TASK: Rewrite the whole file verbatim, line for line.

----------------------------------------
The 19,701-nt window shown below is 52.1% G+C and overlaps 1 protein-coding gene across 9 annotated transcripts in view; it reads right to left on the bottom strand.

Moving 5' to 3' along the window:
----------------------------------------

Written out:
The 19,701-nt window shown below is 52.1% G+C and overlaps 1 protein-coding gene across 9 annotated transcripts in view; it reads right to left on the bottom strand.

Moving 5' to 3' along the window: